Celeste Chan is a writer, Queer Ancestors Project facilitator, and Rona Jaffe scholar at Bread Loaf Writers Conference.
Melissa Febos is the author of the memoir Whip Smart and two essay collections: Abandon Me and Girlhood. The inaugural winner of the Jeanne Córdova Prize for Lesbian/Queer Nonfiction and the recipient of fellowships from MacDowell, Bread Loaf, Lower Manhattan Cultural Council, the BAU Institute, Vermont Studio Center, the Barbara Deming Foundation, and others; her essays have recently appeared in The Paris Review, The Believer, McSweeney’s Quarterly, Granta, Sewanee Review, Tin House, The Sun, and the New York Times. She is an associate professor at the University of Iowa, where she teaches in the Nonfiction Writing Program.
Randy Winston is the fiction editor at Slice Literary Magazine and creator of “Milkshake Scholar,” a milkshake interview series on Instagram. He earned his MFA in Creative Writing from The New School. Winston is represented by Ed Maxwell (Greenburger Associates).
Wesley Lowery is a Pulitzer Prize-winning journalist, author, and correspondent for CBS News. Lowery was previously a national correspondent at The Washington Post, specializing in issues of race and law enforcement. He led the team awarded the Pulitzer Prize for National Reporting in 2016 for the creation and analysis of a real-time database to track fatal police shootings in the United States. His most recent project, “Murder with Impunity,” an unprecedented look at unsolved homicides in major American cities, was a finalist for the Pulitzer Prize in 2019. His first book, They Can’t Kill Us All: Ferguson, Baltimore, and a New Era in America’s Racial Justice Movement, was a New York Times bestseller and awarded the Christopher Isherwood Prize for Autobiographical Prose by the LA Times Book Prizes.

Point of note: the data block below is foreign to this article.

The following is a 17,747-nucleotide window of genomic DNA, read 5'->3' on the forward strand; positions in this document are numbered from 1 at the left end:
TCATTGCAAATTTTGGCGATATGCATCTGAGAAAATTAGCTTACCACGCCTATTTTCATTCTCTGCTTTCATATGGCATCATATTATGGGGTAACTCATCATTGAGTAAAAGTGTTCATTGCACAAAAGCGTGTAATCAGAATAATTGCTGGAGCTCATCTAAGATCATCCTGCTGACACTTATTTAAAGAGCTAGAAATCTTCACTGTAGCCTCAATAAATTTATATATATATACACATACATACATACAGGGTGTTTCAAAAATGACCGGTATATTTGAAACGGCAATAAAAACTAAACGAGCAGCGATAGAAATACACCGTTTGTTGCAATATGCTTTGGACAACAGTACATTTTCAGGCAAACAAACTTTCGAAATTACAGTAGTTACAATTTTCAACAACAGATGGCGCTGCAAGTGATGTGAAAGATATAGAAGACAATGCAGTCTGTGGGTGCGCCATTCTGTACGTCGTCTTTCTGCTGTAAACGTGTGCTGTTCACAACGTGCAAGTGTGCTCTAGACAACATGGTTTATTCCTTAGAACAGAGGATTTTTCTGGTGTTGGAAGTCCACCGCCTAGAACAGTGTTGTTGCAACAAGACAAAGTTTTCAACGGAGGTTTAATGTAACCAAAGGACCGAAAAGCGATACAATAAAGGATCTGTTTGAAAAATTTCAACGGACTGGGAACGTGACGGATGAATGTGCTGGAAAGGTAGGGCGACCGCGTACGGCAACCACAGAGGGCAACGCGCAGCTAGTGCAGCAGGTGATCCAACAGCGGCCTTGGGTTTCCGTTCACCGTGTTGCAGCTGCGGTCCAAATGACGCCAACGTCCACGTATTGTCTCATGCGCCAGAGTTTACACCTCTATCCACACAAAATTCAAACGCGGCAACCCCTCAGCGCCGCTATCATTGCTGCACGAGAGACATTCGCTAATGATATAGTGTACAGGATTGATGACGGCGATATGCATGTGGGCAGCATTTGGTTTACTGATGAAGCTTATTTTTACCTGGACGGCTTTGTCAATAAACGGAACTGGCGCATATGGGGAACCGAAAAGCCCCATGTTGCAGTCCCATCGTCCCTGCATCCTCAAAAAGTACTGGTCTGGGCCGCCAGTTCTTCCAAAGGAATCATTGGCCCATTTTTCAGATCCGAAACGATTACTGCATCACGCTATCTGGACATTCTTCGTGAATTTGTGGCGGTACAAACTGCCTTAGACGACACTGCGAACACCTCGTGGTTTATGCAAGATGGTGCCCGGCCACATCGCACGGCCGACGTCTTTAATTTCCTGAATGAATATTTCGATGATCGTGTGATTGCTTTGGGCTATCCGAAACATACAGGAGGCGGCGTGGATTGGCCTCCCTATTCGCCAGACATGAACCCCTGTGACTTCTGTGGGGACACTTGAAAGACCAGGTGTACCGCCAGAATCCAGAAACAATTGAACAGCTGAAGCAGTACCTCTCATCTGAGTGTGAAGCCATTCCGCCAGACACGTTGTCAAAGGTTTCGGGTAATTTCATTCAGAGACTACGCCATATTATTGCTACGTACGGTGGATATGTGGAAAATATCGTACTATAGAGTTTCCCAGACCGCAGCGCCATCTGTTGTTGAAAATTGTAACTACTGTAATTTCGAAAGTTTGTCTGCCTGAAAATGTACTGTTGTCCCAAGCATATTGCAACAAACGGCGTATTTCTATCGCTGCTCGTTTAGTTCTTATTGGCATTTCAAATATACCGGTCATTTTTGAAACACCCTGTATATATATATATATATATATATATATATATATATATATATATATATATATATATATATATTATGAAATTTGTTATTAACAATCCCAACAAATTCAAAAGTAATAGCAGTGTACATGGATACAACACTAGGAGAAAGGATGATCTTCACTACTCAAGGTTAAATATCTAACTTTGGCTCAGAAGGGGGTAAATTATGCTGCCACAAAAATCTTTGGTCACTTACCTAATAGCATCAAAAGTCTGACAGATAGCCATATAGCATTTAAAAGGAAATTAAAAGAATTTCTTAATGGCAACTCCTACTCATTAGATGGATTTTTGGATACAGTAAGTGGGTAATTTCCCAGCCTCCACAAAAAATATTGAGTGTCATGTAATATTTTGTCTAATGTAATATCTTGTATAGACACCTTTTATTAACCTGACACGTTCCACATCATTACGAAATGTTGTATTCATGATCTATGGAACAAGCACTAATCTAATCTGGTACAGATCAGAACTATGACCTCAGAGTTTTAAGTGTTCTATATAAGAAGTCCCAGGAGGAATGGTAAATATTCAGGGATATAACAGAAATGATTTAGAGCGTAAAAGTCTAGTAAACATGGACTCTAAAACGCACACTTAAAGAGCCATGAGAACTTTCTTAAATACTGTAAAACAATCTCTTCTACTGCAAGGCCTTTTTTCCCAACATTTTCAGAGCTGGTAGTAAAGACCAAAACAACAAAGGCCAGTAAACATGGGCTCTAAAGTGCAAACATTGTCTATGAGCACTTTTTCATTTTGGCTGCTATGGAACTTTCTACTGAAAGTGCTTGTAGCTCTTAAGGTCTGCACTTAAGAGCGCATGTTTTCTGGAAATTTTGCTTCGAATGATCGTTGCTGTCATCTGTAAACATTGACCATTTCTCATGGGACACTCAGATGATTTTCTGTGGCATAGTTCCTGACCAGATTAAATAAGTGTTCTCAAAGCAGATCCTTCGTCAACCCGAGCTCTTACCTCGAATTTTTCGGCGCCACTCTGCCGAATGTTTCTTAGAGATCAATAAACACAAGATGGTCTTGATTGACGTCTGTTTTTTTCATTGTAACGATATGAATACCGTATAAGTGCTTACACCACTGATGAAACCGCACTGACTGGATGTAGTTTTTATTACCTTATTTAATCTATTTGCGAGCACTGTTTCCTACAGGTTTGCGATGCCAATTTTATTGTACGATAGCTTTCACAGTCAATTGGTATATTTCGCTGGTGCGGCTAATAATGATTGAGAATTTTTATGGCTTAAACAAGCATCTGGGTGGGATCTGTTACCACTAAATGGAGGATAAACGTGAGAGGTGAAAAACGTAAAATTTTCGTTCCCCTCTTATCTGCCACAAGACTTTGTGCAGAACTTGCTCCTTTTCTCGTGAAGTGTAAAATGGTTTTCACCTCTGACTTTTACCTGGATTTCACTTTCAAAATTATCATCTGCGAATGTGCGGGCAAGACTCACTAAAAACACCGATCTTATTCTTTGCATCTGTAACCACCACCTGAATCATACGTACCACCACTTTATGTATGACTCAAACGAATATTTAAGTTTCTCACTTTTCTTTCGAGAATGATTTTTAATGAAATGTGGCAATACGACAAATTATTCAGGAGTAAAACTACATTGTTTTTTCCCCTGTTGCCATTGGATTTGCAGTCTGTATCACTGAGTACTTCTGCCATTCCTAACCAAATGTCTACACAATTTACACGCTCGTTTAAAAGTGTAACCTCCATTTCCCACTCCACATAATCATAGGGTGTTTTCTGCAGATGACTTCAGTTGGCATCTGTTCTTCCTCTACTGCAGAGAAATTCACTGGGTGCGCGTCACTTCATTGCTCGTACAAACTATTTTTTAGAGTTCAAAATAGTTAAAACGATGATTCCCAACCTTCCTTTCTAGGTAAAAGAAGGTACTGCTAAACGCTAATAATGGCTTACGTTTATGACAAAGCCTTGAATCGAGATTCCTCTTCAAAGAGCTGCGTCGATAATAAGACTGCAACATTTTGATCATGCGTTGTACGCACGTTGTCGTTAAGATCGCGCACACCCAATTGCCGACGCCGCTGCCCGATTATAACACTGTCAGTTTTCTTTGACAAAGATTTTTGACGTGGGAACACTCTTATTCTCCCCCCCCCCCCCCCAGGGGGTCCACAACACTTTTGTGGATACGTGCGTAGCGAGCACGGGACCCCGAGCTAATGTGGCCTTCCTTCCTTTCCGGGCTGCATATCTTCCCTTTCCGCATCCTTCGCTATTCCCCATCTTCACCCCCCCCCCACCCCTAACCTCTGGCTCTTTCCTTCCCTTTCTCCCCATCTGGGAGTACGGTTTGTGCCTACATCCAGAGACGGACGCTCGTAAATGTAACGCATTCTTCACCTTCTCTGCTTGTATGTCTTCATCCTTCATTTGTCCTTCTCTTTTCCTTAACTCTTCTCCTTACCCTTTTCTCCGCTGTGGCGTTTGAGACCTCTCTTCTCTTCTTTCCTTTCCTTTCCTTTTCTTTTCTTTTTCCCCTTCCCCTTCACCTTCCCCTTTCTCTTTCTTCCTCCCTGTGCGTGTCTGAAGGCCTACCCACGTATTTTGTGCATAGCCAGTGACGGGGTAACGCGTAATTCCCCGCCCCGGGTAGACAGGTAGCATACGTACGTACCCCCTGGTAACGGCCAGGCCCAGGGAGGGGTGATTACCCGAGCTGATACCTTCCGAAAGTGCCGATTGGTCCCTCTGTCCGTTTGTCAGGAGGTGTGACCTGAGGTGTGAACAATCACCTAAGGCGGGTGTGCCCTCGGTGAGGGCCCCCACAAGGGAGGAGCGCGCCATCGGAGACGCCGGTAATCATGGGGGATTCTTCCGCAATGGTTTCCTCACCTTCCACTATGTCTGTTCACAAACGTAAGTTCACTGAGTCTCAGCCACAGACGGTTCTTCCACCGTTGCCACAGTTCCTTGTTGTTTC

Kyle Dacuyan is a poet, performance-maker, and Executive Director of The Poetry Project at St. Mark’s.
Thirii Myo Kyaw Myint was born in Yangon, Myanmar and grew up in Bangkok, Thailand and San José, California. She is the author of the lyric novel The End of Peril, the End of Enmity, the End of Strife, a Haven, which won an Asian/Pacific American Award for Literature. Her second book, Names for Light: A Family History was the winner of the 2018 Graywolf Press Nonfiction Prize and is forthcoming from Graywolf Press in August 2021. She is currently a visiting writer at Amherst College, where she teaches creative writing and literature.
Shuchi Saraswat is a writer based in Boston. In 2018 she founded The Transnational Literature Series at Brookline Booksmith and served as its director until 2021. She’s currently a Nonfiction Editor at the literary journal AGNI.
Concepción de León is a reporter covering breaking news for the New York Times. Prior to that she spent three years writing about literary news and culture for the Books department, and is a Glamour magazine alum.
Kiese Laymon is a Black southern writer from Jackson, Mississippi. He’s the author of the essay collection How to Slowly Kill Yourself and Others in America, novel Long Division, and most recently, Heavy: An American Memoir, which won the Carnegie Medal for Excellence in Nonfiction and the Christopher Isherwood Prize for Autobiographical Prose. A contributing editor for Vanity Fair, he teaches at the University of Mississippi.